4)      Talk to the people that we serve. Being a motivator is a form of service….and all those who come to your speaking engagements, read your blog or buy your books are those you serve. When to feel like you have to put your motivational tasks on the back burner due to circumstances remember that this is something that you have been called to do. It’s not an option. Now, what you can do is change your game plan. Maybe you can’t travel for gigs, maybe you can now only do evening and weekend gigs locally. Maybe u can only do Vlogs or webisodes and not live gigs. Destinations often have detours…and that’s OKAY. Slow progress is better than No progress!

5)      The most important of them all! Maintain a positive group of friends and colleagues. One of the best things you can do is to surround yourself with positive people who will build you up and encourage you to pursue your dreams. They will be honest with you, yes, but they will also challenge you to shoot for the stars!

I refuse to let any of my friends give up on the goal at hand. I support detours, short breathers…. But they can’t give up! Apart of my job is to motivate the motivators. Keeping them motivated so when I’m down there is someone to motivate me.

If one of my friends/ motivators give up that means 2 things. One, I have one less motivator, and two, I failed! So shout out to all my motivators because I refuse to be a full time worker and a part time friend!

Six Cop Outs People Use to Claim They Are Not Gossiping (when they really are)

I’d never considered gossiping one of my particular faults. Sure, from time to time I said something behind someone’s back, but not often. Right? Wrong.

As so often happens with my Positive Thinking Project, it was only when I made a point to quit this bad habit that I realized how ingrained it was.

By “gossip,” I mean “making unkind or unnecessary remarks behind the back of someone I know.” Saying, “Paris Hilton is trashy” doesn’t count as gossip.

We all know that we shouldn’t gossip, so sometimes we try to disguise the fact that that’s what we’re doing. Here are some common “defenses”  used to justify gossip:

1.“I’m just concerned.” 
“I’m worried about her, she seems unhappy, I wonder if she got a bad evaluation.” “Those two never seem to do anything together, I hope their marriage isn’t in trouble.” It’s none of your business so why are you so concerned??? I will bet money you really aren’t too concerned if you are discussing it with anyone else other than the parties involved.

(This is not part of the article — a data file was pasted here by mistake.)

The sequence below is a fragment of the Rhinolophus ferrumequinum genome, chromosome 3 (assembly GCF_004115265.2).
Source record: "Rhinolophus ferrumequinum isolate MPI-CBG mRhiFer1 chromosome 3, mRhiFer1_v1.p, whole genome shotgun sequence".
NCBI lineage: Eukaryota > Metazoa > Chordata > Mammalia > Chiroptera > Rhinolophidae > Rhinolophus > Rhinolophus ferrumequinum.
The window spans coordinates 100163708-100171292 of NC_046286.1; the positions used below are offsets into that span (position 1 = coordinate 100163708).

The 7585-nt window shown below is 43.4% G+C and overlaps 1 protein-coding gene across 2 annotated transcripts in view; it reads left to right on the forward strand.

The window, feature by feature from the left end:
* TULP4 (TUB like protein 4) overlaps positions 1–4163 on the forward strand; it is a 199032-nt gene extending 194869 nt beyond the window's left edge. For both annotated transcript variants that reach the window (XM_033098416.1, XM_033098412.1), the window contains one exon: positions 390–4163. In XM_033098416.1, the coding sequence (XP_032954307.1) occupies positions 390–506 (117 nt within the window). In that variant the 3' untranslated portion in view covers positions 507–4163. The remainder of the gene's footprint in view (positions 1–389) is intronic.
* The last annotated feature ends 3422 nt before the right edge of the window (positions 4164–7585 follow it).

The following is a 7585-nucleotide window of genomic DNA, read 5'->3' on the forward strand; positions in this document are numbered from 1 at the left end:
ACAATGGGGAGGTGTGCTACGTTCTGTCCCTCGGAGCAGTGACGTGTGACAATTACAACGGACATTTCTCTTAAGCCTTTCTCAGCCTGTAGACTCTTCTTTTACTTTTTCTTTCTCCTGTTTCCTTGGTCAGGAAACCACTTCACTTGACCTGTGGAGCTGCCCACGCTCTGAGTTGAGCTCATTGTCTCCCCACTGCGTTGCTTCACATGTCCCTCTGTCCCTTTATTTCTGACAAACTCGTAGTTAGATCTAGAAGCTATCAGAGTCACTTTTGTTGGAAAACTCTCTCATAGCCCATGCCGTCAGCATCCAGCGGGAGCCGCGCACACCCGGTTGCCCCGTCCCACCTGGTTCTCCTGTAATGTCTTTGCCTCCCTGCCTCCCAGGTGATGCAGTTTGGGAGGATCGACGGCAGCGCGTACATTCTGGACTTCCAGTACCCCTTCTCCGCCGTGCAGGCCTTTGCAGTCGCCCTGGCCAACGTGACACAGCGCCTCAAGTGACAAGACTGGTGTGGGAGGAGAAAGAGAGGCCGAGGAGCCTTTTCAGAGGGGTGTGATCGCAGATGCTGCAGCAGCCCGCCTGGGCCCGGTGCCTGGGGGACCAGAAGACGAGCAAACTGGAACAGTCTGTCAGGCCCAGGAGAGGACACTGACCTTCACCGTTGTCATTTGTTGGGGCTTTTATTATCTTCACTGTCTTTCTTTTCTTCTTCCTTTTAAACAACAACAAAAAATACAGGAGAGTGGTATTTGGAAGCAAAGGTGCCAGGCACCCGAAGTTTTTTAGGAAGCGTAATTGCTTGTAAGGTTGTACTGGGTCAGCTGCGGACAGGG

2. “I’m thoughtfully analyzing to my friend’s character.” 
“Do you think he’s so arrogant because his mother pushed him so hard as a child?” “Do you think she spends so much money on clothes because she feels some kind of lack in her life?” No….you are finding fault in your friend…and once again…it’s not really any of your business and unless it’s being explored with your friend how can this uplift them at all?

3. “I’m entitled to my opinion.” 
“That party was too lavish for a bunch of six-year-olds.” “The hors d’oeuvres were terrible.” “He’s such a pompous bore.” True….you are. But is stating it necessary? Remember…you only get in the energy you put out.

4. “I’m passing along information that a lot of people already know.”
“They’re fighting over custody.” “He’s gained at least twenty pounds.” If a lot of people know…they don’t need one more person to help spread the word.

5. “I’m just relaying a conversation.”
“He said, ‘I’m thinking about quitting,’ and I said, ‘Can you afford to quit?’ and he said….” “She told me that they spent more than $10,000…” Keep conversations to yourself…period point blank. Be trust worthy and honest.

6. “I’m not gossiping, you are.”
“So what did you think of what she was wearing?” “Did the CEO think they bombed the presentation?”

Here’s the test of whether something is gossip or not: if I wouldn’t want the person who’s the subject of the conversation to overhear what I’m saying, I shouldn’t be saying it. Gossip is most often  just rude, two-faced, and mean-spirited.

Since I’ve cut down on gossiping substantially (I can’t claim to have quit), I’ve noticed a change in myself that I didn’t expect: I feel less paranoid that people might be angry at me, or that I’ve done something wrong. I feel kinder and gentler and I feel less judgmental.

This post was hard to write, because I’m ashamed to admit to gossiping AT ALL. Maybe this confession will help me along in my Positive Thinking Project.